There are plenty of foods to suggest to shoppers to help combat inflammation and boost general health.
What’s the truth about inflammation, and is it as bad as the media is making it out to be? Find out what you need to know about inflammation and anti-inflammatory foods to best support your shoppers.
Inflammation is normal! We encounter the inflammatory response on a regular basis: when we get a bug bite or a bruise or a cut or scrape. Inflammation includes redness, heat, swelling, throbbing, and pain; all part of the body's healing response, signaling the need for nourishment and increased immune activity to the area. Although an acute inflammatory response is necessary, chronic inflammation can damage the body, overwork the immune system, and cause illness. Stress, genetic predisposition, lack of exercise, poor dietary habits, and exposure to things like secondhand smoke, can all contribute to chronic inflammation. Chronic inflammation is triggered by an over expression or lack of control of normal protective mechanisms and luckily can be greatly subsided through dietary choices and lifestyle changes.
How to help your shoppers have a healthy inflammatory response? There are many nutrients readily found in some of our favorite foods that have been studied to successfully decrease the markers of inflammation.
- Omega-3 rich foods: fatty fish, such as salmon, sardines, and cod, walnuts, flaxseeds, chia and hemp seeds as well as soybeans, brussel sprouts, and cabbage. Omega-3 fatty acids alleviate inflammation and can even block inflammatory pathways. According to Dr. Andrew Weil, omega-3’s also suppress 40 to 55 percent of the release of cytokines, immune system molecules known to destroy joints and cause inflammation.
- Vitamins C and D, folate, resveratrol and lycopene. Vitamin C is found in most fruit and vegetables, while vitamin D can be obtained through exposure to sunlight, fortified milk, or naturally in sardines and butter. Folate is found in spinach, asparagus, lentils, fortified breads and more. Resveratrol is found in red wine, and thus in the skin of red grapes as well as mulberries and cocoa powder. Lycopene is found in tomatoes, watermelon and guavas. Acai and pomegranate are also being studied for their anti-inflammatory effects.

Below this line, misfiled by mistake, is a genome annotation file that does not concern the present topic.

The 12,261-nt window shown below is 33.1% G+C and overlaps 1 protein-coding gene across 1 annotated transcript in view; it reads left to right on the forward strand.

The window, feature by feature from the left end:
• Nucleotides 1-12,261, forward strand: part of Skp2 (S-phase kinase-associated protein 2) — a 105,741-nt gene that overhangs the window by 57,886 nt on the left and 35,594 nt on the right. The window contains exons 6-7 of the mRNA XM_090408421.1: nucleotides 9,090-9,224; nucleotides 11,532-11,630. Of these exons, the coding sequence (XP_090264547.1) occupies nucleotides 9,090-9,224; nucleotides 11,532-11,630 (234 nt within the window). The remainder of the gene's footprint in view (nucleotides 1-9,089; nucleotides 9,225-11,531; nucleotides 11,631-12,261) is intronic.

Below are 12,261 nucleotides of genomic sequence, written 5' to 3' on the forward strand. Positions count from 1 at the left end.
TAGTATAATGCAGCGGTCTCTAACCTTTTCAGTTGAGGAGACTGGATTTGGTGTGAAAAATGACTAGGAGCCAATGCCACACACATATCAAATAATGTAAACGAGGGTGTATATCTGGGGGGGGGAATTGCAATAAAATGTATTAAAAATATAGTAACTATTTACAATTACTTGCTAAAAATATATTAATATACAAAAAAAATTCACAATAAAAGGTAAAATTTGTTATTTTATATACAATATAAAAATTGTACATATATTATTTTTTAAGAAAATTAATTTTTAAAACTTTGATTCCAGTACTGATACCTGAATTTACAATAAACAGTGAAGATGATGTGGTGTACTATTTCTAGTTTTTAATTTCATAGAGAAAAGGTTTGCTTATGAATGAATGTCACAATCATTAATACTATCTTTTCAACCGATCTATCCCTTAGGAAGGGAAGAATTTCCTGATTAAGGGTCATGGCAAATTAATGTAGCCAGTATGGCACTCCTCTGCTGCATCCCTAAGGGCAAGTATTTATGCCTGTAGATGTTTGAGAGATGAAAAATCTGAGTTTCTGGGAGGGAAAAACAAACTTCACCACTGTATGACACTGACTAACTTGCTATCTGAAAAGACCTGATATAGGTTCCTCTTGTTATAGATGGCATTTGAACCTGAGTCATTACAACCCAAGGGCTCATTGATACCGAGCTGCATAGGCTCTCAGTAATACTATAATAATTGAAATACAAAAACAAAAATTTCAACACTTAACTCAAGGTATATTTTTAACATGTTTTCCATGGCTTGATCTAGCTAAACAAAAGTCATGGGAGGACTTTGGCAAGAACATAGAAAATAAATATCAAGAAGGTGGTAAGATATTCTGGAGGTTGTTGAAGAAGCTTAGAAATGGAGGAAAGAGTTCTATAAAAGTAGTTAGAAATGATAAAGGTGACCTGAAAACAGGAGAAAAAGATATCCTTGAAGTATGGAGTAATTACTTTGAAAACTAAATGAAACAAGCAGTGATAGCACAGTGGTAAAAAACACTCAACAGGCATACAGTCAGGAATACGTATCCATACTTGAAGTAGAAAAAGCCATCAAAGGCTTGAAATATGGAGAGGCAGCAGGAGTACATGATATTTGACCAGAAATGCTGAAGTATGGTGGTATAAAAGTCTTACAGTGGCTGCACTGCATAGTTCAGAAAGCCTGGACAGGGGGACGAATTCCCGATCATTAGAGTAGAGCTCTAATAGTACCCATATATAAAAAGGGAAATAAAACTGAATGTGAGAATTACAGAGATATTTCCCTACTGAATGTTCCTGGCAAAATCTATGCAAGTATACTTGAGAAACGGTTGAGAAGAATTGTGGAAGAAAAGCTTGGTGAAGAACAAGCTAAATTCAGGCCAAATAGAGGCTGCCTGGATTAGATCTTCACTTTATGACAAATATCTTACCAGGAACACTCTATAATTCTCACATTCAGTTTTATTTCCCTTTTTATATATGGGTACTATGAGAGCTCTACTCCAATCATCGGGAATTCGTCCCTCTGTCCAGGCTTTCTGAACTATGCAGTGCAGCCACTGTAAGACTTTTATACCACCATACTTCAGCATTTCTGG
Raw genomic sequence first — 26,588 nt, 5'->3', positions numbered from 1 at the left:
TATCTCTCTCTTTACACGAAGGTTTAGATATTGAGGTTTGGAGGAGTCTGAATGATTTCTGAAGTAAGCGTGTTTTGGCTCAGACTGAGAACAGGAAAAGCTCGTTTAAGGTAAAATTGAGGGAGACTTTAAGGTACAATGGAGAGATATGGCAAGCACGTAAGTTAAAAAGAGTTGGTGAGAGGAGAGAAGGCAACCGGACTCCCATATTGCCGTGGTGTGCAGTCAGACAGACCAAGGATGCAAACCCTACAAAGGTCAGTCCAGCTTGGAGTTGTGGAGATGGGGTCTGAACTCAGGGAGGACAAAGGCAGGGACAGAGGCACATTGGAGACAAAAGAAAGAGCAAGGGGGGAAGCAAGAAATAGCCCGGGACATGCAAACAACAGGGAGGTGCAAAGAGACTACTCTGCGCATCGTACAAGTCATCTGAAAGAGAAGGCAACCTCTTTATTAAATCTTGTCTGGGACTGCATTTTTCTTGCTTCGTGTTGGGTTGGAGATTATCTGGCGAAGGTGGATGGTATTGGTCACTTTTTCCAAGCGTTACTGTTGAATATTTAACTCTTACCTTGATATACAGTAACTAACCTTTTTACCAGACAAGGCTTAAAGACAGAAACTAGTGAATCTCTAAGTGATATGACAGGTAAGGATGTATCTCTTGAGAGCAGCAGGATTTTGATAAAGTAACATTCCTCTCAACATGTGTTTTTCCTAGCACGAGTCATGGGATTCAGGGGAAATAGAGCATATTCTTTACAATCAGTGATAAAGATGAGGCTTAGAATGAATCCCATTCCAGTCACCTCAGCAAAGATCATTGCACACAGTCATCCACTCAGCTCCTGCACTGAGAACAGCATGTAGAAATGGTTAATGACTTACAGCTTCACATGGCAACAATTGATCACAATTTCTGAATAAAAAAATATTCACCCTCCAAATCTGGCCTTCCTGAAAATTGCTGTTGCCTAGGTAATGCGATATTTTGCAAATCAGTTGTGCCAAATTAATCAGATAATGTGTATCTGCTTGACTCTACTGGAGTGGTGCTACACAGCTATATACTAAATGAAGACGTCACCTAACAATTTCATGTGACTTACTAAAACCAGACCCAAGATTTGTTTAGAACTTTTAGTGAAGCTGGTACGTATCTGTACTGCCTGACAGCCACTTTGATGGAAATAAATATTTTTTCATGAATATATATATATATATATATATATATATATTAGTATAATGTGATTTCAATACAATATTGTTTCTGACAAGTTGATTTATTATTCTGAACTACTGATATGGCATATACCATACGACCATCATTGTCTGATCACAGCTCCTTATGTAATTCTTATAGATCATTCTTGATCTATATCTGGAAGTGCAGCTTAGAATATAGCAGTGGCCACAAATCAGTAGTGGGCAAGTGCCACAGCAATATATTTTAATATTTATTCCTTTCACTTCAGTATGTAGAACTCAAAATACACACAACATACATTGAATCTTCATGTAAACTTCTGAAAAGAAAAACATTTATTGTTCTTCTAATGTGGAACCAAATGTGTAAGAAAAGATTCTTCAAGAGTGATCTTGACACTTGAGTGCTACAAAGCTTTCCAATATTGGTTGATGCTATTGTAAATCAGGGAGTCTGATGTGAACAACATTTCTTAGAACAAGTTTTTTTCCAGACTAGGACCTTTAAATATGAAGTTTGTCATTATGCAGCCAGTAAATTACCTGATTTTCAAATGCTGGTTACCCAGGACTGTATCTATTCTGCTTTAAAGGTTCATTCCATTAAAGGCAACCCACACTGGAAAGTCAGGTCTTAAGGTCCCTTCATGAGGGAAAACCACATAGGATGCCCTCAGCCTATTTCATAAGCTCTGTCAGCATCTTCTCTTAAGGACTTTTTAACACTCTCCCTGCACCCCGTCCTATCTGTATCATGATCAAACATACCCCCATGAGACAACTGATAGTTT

- Cherries, tart cherries, in particular are known as powerful anti-inflammatory foods. The flavonoid and carotenoid phytonutrients in cherries have strong anti-inflammatory and antioxidant properties. A study conducted at UC Davis found that regular consumption of cherries (for approximately a month) produced a decrease in markers of inflammation in blood. Researchers from Oregon Health and Science University found that tart cherries may be beneficial for those with inflammatory osteoarthritis, helping manage pain more effectively.
- Spice meals up with cayenne, ginger, and turmeric. Cayenne contains powerful anti-inflammatory properties, and protects our cells where they need it the most, in the nucleus. Cayenne pepper is also thought to be beneficial in relieving arthritis and back pain. Ginger is another powerful anti-inflammatory known to reduce pain. Gingerols offer free radical protection and have been shown to reduce discomfort and swelling related to arthritis. Lastly turmeric, also a plant of the ginger family, contains the powerful curcurmin, and may have a positive effect on the mechanisms that cause inflammation and pain.
- Other beneficial anti-inflammatory foods? Green tea, dark green veggies, pomegranates and yes, dark chocolate. Choosing vibrantly colored foods is a sure way to get your antioxidants and have a healthy inflammatory response.
There are plenty of foods to suggest to shoppers to help combat inflammation and boost general health. With flyers, endcaps, prepared food selection and more you can make anti-inflammatory eating easy for your shoppers.